The U.S. Navy announced Monday that it recovered an F/A-18E Super Hornet jet from the bottom of the Mediterranean Sea after it was blown overboard from the USS Harry S Truman aircraft carrier in sudden heavy weather on July 8.
A task force recovered the aircraft from a depth of around 9,500 feet using a CURV-21 remotely operated vehicle which attached specialized rigging and lift lines to the aircraft.
The CURV-21 raised the Super Hornet to the surface and hoist it aboard MPV Everest, an offshore supply ship operating as a contractor, on Aug. 3. The CURV 21 is 6,400-pound designed for the Navy's deep-water salvage operations and can be used at up to 20,000 feet.
The F/A-18E Super Hornet is now on its way to a nearby undisclosed military installation before being transported to the United States. The U.S. Navy said the operation demonstrated its capabilities to conduct deep-water search and recovery operations worldwide.
IncidentThe U.S. Navy initially announced the incident on July 10, saying the F/A-18E Super Hornet "blew overboard due to unexpected heavy weather" while the carrier was conducting a replenishment at sea.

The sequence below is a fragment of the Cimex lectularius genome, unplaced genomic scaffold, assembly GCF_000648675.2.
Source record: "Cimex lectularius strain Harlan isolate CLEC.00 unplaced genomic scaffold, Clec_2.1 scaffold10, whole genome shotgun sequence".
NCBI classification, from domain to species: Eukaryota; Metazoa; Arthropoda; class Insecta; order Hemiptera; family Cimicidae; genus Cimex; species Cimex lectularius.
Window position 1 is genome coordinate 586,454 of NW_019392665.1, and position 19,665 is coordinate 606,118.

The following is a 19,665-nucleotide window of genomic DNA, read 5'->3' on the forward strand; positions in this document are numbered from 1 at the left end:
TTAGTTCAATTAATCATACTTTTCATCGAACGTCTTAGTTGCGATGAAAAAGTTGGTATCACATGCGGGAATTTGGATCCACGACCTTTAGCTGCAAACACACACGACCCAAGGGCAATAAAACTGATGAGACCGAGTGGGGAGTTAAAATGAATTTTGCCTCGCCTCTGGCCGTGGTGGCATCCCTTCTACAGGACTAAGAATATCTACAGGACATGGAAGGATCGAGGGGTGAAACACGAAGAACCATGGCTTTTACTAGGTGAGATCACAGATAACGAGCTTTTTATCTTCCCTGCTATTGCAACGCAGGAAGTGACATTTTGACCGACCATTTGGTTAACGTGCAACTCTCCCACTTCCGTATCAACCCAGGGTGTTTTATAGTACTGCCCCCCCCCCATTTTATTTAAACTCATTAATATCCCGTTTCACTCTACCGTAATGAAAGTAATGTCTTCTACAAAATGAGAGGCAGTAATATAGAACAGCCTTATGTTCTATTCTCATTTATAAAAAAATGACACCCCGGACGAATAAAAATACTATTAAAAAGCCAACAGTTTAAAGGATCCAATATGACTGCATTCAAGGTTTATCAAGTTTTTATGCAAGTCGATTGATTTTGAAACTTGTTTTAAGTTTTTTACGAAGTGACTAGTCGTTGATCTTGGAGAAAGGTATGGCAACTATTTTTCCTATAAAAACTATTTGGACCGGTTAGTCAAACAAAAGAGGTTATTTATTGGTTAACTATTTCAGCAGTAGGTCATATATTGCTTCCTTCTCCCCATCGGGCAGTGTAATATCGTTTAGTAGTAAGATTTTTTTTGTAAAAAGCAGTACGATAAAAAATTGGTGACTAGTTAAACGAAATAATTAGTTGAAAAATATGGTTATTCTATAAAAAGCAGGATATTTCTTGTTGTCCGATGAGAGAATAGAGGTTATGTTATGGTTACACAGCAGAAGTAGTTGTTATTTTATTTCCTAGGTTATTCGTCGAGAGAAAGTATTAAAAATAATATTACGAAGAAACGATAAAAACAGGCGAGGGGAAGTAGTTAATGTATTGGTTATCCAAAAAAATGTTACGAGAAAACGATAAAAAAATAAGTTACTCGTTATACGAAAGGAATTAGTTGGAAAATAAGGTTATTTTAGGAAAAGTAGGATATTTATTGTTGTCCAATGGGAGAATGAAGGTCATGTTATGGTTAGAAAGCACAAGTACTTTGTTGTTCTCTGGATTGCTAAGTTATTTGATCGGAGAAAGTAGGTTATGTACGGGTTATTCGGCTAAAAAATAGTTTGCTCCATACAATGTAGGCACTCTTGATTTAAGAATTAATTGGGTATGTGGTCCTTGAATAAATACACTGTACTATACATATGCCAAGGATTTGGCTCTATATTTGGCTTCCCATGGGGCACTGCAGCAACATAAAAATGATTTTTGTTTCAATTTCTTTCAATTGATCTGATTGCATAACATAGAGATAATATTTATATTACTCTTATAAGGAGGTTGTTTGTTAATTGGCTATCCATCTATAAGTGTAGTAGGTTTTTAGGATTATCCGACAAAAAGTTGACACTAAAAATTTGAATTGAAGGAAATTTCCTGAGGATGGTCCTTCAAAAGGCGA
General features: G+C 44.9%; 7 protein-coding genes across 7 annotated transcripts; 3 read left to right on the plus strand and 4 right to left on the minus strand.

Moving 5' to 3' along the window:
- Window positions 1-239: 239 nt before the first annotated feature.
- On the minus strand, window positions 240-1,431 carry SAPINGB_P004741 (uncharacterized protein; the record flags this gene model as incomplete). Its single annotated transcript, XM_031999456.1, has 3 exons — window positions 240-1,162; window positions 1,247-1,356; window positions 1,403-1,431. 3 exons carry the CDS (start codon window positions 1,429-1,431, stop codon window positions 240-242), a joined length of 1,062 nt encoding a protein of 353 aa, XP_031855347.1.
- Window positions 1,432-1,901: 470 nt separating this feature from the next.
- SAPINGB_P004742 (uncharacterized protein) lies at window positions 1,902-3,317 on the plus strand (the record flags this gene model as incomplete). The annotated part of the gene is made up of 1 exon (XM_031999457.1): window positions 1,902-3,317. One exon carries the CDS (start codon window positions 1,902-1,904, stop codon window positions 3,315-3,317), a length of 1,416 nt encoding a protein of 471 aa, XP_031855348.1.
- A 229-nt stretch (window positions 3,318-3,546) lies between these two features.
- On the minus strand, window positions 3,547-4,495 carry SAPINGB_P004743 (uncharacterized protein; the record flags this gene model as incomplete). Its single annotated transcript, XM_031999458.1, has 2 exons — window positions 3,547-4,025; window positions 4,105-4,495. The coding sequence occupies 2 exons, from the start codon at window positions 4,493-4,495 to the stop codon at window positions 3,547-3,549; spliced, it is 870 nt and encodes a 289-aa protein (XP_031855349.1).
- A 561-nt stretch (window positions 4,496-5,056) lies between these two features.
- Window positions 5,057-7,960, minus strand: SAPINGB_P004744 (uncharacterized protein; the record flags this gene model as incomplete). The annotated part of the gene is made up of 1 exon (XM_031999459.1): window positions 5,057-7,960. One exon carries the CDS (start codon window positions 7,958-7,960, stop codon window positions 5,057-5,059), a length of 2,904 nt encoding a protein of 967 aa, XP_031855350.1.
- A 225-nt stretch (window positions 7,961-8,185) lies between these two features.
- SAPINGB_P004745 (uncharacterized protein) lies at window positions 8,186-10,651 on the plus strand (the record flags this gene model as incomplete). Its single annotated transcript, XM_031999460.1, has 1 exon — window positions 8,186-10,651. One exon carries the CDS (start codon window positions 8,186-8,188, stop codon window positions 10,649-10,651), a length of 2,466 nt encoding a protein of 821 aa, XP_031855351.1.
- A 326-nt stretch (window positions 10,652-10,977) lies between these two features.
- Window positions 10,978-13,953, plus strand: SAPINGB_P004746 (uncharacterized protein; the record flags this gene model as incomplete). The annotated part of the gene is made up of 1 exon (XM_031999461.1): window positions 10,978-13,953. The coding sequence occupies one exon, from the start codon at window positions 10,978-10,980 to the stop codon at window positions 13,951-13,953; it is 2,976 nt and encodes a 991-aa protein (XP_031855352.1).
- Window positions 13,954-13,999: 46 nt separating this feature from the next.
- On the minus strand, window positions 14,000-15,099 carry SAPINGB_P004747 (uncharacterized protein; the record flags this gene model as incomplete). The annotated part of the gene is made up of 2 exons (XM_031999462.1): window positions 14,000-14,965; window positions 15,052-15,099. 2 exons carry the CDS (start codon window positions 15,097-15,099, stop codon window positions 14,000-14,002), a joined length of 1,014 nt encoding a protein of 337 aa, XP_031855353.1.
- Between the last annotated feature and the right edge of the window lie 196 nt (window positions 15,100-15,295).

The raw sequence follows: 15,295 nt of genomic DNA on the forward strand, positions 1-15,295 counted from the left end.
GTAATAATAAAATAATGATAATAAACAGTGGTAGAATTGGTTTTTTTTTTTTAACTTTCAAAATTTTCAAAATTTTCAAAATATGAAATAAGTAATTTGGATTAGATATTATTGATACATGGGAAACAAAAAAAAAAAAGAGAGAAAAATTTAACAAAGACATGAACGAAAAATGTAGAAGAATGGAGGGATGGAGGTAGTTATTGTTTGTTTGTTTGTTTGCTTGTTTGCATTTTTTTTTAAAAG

One crewman was said to have suffered minor injuries but was expected to make a full recovery.
The replenishment operation was "safely terminated" and the Navy said the USS Harry S Truman and Carrier Air Wing 1 remained "full mission capable."
Task Force 68 was made up of personnel from U.S. Naval Forces Europe and Africa, Naval Sea Systems Command's Supervisor of Salvage and Diving (SUPSALV), Harry S. Truman, Naval Strike Fighter Wing Atlantic, U.S. Sixth Fleet, and MPV Everest.
"The rapid response of the combined team, including SUPSALV and Phoenix International personnel, allowed us to conduct safe recovery operations within 27 days of the incident," said Lt. Miguel Lewis, U.S. Sixth Fleet salvage officer.
"Our task tailored team operated safely and efficiently to meet the timeline. The search and recovery took less than 24 hours, a true testament to the team's dedication and capability."